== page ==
David Baker — A Profile of a Hurricane Ecologist

ByWater Institute
3 min readMar 8, 2023

I followed hurricane ecologist David Baker to an inconspicuous heap of parched leaves and branches that, apparently, hid a rare plant. We spent the morning wading through the plot of the forest he manages and studies while talking about everything from white rot fungus to David’s New Orleans upbringing. Once we reached our destination, David cut through the debris and pointed at a tiny cut-leaf grape fern. Seeing David locate something this small within minutes made my head spin.

Yet, maybe I shouldn’t have been so surprised. David has worked in the forest, owned by the Studio in the Woods, for twenty years. Today, he spends 60% of his working hours measuring and analyzing data on the plot to understand how storms impact the ecosystem.

Interest in and love for plants are one of the few constants in David’s diverse career and life. Growing up in New Orleans, a teenage David would do yard work and plant for his family and others. His godfather noticed his interest in plants early and promised to introduce the young David to ethnobotanist Mark Plotkin on the condition that David gets a degree in botany. Mark Plotkin was working with Yanomami Native Americans to research potential cures for cancer. David was hooked.

“I was like, man, that’s the bomb… who doesn’t want to go to the Amazon to figure out cures for cancer?” David said.

David had an uphill battle ahead of him, though. He didn’t grow up rich and, having attended New Orleans public schools, didn’t have the educational opportunities that the peers he would have to compete with had.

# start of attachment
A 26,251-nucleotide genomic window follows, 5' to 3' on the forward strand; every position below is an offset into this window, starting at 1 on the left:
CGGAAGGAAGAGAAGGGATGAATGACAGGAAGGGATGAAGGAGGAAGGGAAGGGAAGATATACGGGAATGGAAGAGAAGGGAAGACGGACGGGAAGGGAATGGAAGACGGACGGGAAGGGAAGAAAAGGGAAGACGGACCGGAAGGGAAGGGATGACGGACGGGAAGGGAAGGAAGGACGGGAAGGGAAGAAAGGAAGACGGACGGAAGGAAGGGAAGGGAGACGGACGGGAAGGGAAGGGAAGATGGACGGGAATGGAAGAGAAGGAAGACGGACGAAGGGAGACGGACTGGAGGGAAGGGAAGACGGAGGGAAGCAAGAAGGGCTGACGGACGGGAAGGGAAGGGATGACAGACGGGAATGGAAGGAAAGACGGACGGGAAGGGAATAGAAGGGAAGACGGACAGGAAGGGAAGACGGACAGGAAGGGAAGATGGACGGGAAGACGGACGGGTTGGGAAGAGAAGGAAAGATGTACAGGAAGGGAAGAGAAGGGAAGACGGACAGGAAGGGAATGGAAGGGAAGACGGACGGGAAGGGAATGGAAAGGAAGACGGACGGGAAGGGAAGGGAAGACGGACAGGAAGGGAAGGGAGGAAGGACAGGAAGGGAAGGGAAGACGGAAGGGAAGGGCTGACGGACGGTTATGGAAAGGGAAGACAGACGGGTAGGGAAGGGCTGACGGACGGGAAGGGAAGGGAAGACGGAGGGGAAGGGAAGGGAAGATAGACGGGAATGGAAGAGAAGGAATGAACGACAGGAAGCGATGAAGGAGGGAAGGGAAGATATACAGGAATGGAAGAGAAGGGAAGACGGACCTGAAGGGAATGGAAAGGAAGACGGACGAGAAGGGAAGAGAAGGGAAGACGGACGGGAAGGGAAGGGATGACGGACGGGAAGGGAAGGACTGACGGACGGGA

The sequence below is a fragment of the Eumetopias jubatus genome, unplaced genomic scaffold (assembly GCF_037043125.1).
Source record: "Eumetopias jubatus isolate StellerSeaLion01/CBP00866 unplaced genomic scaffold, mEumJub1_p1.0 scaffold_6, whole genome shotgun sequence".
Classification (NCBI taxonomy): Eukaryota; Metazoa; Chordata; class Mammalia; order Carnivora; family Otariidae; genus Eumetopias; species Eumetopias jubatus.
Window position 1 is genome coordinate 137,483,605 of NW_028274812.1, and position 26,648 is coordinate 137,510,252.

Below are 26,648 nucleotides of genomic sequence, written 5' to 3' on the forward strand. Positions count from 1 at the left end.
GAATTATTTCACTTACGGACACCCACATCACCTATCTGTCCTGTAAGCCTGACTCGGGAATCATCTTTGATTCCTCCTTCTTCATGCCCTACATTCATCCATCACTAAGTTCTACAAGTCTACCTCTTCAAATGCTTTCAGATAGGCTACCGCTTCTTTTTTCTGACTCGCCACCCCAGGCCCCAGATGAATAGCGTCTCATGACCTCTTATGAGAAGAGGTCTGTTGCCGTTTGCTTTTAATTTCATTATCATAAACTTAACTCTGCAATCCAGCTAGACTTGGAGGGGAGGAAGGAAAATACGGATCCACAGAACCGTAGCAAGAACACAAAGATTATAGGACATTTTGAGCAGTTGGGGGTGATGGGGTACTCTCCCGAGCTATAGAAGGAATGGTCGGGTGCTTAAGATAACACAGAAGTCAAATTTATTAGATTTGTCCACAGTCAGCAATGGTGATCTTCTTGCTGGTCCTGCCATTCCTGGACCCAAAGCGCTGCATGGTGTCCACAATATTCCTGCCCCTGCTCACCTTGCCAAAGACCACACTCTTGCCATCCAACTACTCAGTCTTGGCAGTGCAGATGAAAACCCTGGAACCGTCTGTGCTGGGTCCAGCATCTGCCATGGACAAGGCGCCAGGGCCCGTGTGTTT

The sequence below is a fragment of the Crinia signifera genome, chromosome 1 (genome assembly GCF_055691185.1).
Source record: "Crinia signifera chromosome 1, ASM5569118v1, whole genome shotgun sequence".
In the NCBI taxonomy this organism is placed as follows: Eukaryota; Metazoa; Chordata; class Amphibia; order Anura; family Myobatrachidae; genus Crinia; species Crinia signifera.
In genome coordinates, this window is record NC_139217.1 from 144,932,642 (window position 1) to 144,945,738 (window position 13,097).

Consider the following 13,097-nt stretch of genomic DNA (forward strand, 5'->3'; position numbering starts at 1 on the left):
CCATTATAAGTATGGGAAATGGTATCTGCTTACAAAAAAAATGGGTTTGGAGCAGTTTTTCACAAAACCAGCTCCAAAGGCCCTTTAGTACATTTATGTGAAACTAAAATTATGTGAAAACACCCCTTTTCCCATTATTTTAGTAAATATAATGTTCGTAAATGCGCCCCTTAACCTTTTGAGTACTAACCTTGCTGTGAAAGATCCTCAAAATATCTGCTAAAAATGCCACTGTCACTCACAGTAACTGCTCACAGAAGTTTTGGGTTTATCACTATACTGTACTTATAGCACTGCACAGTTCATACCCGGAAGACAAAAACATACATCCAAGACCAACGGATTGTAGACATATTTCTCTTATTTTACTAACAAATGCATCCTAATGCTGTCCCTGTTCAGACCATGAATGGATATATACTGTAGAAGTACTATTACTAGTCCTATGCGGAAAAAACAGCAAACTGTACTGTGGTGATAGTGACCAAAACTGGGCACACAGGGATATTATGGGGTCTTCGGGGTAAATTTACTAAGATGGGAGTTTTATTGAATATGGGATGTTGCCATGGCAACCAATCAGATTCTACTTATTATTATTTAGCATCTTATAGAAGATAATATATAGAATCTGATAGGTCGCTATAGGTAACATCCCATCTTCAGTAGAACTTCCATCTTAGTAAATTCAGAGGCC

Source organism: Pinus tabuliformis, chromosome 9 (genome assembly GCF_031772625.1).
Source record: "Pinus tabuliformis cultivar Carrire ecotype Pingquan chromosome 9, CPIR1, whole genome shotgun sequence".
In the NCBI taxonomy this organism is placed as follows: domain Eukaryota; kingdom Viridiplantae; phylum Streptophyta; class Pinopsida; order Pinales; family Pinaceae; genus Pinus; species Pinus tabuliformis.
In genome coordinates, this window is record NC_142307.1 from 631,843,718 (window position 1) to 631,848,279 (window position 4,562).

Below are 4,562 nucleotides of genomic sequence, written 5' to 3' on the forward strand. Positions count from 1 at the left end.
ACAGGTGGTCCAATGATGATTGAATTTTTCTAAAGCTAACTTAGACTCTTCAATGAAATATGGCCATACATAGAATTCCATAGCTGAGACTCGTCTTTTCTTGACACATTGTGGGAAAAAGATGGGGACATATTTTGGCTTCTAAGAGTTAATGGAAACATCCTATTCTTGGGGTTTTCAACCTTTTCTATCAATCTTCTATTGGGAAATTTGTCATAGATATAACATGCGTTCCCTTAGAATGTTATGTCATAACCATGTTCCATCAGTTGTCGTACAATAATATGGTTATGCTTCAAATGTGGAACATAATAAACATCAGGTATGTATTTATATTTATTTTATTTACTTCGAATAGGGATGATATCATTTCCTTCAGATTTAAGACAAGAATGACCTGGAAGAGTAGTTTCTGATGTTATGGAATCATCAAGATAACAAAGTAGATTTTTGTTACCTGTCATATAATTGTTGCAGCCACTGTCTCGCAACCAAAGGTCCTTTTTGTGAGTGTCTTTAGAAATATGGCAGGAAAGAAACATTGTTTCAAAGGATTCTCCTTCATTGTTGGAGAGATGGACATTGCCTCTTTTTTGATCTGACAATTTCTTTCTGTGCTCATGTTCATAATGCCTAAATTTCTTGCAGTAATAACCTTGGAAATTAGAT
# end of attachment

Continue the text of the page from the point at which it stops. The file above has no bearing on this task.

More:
“They had calculus in sixth grade… Meanwhile, I didn’t know how to do math and could barely write. I couldn’t do chemistry or anything like that either, ” David said.

Nevertheless, he got accepted into the LSU botany program. All declared botany majors were assigned to a professor and mentor and the professor David got assigned to was fire ecologist Dr. Bill Platt. At the time, Dr. Bill Platt was setting massive plots of land into fire rotations to measure the fire’s effects on a particular ecosystem. When hurricane Andrew hit the Everglades national park Dr. Bill Platt was studying a fire that hit five hundred thousand acres of the park, which produced a unique research opportunity. One part of the plot was burned, and the other was battered by Andrew.

“Right away, he said we should study the difference between the hurricanes and the fires,” David said.

Even though David never did have the chance to study cures for cancer in the Amazon, he discovered a different, burgeoning field, — hurricane ecology. After graduating from LSU he managed and studied multiple plots of land until he was asked to be the forest manager at the Studio in the Woods, which wasn’t part of the Tulane institution yet.

Twenty years later, David has gotten to know the forest like no one else and has developed his system of studying the effects of storms on the plot. David keeps a spreadsheet where he measures the diameter and brush height of every plant in the forest, inputs observations, and mortality rates, and repeats the process the next year.

“This year, I’m going to measure all this and begin the study of the last twenty years, from Katrina to Ida, which will be a memoir or a manuscript or something huge like that,” David said.

By spending twenty years on one plot, his work has evolved far beyond simple scientific interest. On top of managing the forest, trimming invasive species, and measuring data he also tours the artist residents of the Studio in the Woods, Tulane students, and, sometimes, students from other universities. Decades of working there have also made David’s involvement emotional. It’s no wonder, David has seen the forest’s canopy of sweetgums, pecans, and live oaks thinning from intensifying storms and rot. Hundreds of trees have been lost already.

“It’s completely tragic,” David said.

To keep the forest going, David has been thinking of finding a successor to take over the grueling field work he does every day. It takes a very special kind of individual to do this kind of work, but David hasn’t given up hope just yet.

“Maybe that’s why we’re having this interview,” David said.